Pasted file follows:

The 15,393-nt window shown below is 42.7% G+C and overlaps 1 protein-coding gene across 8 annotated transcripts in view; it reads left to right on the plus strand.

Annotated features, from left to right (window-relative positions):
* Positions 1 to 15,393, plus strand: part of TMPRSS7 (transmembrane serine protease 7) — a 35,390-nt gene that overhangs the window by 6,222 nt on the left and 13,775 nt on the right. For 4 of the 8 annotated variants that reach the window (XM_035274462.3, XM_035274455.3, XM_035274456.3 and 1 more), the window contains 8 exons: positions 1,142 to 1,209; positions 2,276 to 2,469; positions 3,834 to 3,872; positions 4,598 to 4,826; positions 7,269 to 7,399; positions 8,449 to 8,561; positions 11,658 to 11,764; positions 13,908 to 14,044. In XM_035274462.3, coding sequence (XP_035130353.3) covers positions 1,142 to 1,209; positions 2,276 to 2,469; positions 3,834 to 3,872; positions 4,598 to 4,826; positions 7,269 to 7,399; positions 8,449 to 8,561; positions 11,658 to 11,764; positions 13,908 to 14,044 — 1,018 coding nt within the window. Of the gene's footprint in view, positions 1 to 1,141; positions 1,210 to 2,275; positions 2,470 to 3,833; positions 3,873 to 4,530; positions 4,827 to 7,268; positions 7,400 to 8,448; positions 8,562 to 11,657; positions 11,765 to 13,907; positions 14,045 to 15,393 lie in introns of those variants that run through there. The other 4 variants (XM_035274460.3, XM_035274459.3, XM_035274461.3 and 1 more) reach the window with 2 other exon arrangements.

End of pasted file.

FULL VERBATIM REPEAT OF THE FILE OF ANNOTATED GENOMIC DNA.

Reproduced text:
The 15,393-nt window shown below is 42.7% G+C and overlaps 1 protein-coding gene across 8 annotated transcripts in view; it reads left to right on the plus strand.

Annotated features, from left to right (window-relative positions):
* Positions 1 to 15,393, plus strand: part of TMPRSS7 (transmembrane serine protease 7) — a 35,390-nt gene that overhangs the window by 6,222 nt on the left and 13,775 nt on the right. For 4 of the 8 annotated variants that reach the window (XM_035274462.3, XM_035274455.3, XM_035274456.3 and 1 more), the window contains 8 exons: positions 1,142 to 1,209; positions 2,276 to 2,469; positions 3,834 to 3,872; positions 4,598 to 4,826; positions 7,269 to 7,399; positions 8,449 to 8,561; positions 11,658 to 11,764; positions 13,908 to 14,044. In XM_035274462.3, coding sequence (XP_035130353.3) covers positions 1,142 to 1,209; positions 2,276 to 2,469; positions 3,834 to 3,872; positions 4,598 to 4,826; positions 7,269 to 7,399; positions 8,449 to 8,561; positions 11,658 to 11,764; positions 13,908 to 14,044 — 1,018 coding nt within the window. Of the gene's footprint in view, positions 1 to 1,141; positions 1,210 to 2,275; positions 2,470 to 3,833; positions 3,873 to 4,530; positions 4,827 to 7,268; positions 7,400 to 8,448; positions 8,562 to 11,657; positions 11,765 to 13,907; positions 14,045 to 15,393 lie in introns of those variants that run through there. The other 4 variants (XM_035274460.3, XM_035274459.3, XM_035274461.3 and 1 more) reach the window with 2 other exon arrangements.